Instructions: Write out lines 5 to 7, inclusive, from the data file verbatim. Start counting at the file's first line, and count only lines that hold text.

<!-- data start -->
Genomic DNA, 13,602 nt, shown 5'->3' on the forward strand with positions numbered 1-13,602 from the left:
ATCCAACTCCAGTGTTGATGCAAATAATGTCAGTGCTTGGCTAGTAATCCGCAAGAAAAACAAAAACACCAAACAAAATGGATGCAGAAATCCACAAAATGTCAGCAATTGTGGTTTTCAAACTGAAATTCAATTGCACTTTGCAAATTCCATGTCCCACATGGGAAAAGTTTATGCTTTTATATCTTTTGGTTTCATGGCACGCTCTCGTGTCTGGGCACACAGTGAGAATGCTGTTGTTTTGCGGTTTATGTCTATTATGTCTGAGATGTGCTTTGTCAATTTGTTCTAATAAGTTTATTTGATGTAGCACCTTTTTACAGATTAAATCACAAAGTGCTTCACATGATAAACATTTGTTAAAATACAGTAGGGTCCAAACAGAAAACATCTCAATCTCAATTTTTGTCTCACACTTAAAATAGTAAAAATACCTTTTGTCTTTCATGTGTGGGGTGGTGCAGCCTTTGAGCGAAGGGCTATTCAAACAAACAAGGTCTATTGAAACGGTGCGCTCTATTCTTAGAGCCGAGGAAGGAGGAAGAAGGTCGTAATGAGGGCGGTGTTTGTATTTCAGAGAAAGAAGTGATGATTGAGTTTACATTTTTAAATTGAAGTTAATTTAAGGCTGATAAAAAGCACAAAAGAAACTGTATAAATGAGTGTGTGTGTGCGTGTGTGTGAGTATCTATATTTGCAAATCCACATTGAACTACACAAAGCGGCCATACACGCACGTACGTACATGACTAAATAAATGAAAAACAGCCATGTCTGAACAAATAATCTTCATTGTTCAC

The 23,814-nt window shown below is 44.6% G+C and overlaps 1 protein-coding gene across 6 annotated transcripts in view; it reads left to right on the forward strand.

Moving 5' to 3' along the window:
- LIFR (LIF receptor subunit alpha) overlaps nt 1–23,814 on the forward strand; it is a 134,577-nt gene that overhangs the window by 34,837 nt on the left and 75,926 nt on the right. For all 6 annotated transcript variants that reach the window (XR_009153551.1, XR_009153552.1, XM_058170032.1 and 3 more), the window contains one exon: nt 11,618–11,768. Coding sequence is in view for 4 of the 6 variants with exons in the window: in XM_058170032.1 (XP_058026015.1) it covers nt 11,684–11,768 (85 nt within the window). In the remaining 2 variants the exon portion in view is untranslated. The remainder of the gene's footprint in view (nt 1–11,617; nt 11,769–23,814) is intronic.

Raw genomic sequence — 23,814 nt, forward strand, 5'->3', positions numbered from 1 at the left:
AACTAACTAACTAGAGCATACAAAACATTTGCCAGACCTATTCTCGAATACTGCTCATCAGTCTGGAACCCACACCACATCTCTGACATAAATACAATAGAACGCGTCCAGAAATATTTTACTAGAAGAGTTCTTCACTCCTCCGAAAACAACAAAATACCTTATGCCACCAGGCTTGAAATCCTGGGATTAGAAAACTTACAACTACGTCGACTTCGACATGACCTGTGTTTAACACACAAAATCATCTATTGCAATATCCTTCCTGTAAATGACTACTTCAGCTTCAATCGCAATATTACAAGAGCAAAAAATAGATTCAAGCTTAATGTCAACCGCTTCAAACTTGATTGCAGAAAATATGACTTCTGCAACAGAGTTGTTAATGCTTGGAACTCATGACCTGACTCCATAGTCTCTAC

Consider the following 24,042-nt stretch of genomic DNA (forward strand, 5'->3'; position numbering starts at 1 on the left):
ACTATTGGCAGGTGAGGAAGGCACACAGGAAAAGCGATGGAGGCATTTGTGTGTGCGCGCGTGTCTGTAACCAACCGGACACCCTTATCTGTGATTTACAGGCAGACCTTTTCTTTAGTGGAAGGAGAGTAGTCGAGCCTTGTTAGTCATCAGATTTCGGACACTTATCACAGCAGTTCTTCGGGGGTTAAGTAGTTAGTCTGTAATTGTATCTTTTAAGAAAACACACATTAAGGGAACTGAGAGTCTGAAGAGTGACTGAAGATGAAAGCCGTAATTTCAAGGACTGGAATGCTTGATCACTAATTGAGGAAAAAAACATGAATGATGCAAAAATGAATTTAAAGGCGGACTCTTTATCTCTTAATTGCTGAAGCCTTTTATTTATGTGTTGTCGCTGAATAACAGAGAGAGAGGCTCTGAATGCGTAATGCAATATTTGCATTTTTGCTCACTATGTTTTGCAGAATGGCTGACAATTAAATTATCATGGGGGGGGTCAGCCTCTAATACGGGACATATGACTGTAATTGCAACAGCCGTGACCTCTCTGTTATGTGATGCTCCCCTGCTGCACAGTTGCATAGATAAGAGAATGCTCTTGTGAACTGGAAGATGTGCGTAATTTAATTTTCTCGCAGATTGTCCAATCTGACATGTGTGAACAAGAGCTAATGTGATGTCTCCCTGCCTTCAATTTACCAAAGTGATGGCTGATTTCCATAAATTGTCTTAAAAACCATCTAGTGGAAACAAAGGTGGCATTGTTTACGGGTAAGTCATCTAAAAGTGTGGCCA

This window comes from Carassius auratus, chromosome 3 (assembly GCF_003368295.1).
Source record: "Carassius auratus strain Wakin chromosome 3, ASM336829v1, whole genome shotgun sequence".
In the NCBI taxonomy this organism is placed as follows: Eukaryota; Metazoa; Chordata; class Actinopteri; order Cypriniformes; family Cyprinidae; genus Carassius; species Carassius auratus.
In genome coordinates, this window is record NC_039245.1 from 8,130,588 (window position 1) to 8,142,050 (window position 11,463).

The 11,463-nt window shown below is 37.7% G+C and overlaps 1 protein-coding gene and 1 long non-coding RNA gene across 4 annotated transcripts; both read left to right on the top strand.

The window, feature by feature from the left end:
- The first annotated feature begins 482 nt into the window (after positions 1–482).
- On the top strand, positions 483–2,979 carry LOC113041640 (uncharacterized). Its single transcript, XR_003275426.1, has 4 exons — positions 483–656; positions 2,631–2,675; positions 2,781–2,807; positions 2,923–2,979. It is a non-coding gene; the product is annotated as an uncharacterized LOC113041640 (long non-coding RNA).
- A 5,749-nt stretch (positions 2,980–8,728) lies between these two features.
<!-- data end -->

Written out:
- LIFR (LIF receptor subunit alpha) overlaps nt 1–23,814 on the forward strand; it is a 134,577-nt gene that overhangs the window by 34,837 nt on the left and 75,926 nt on the right. For all 6 annotated transcript variants that reach the window (XR_009153551.1, XR_009153552.1, XM_058170032.1 and 3 more), the window contains one exon: nt 11,618–11,768. Coding sequence is in view for 4 of the 6 variants with exons in the window: in XM_058170032.1 (XP_058026015.1) it covers nt 11,684–11,768 (85 nt within the window). In the remaining 2 variants the exon portion in view is untranslated. The remainder of the gene's footprint in view (nt 1–11,617; nt 11,769–23,814) is intronic.

Raw genomic sequence — 23,814 nt, forward strand, 5'->3', positions numbered from 1 at the left:
AACTAACTAACTAGAGCATACAAAACATTTGCCAGACCTATTCTCGAATACTGCTCATCAGTCTGGAACCCACACCACATCTCTGACATAAATACAATAGAACGCGTCCAGAAATATTTTACTAGAAGAGTTCTTCACTCCTCCGAAAACAACAAAATACCTTATGCCACCAGGCTTGAAATCCTGGGATTAGAAAACTTACAACTACGTCGACTTCGACATGACCTGTGTTTAACACACAAAATCATCTATTGCAATATCCTTCCTGTAAATGACTACTTCAGCTTCAATCGCAATATTACAAGAGCAAAAAATAGATTCAAGCTTAATGTCAACCGCTTCAAACTTGATTGCAGAAAATATGACTTCTGCAACAGAGTTGTTAATGCTTGGAACTCATGACCTGACTCCATAGTCTCTAC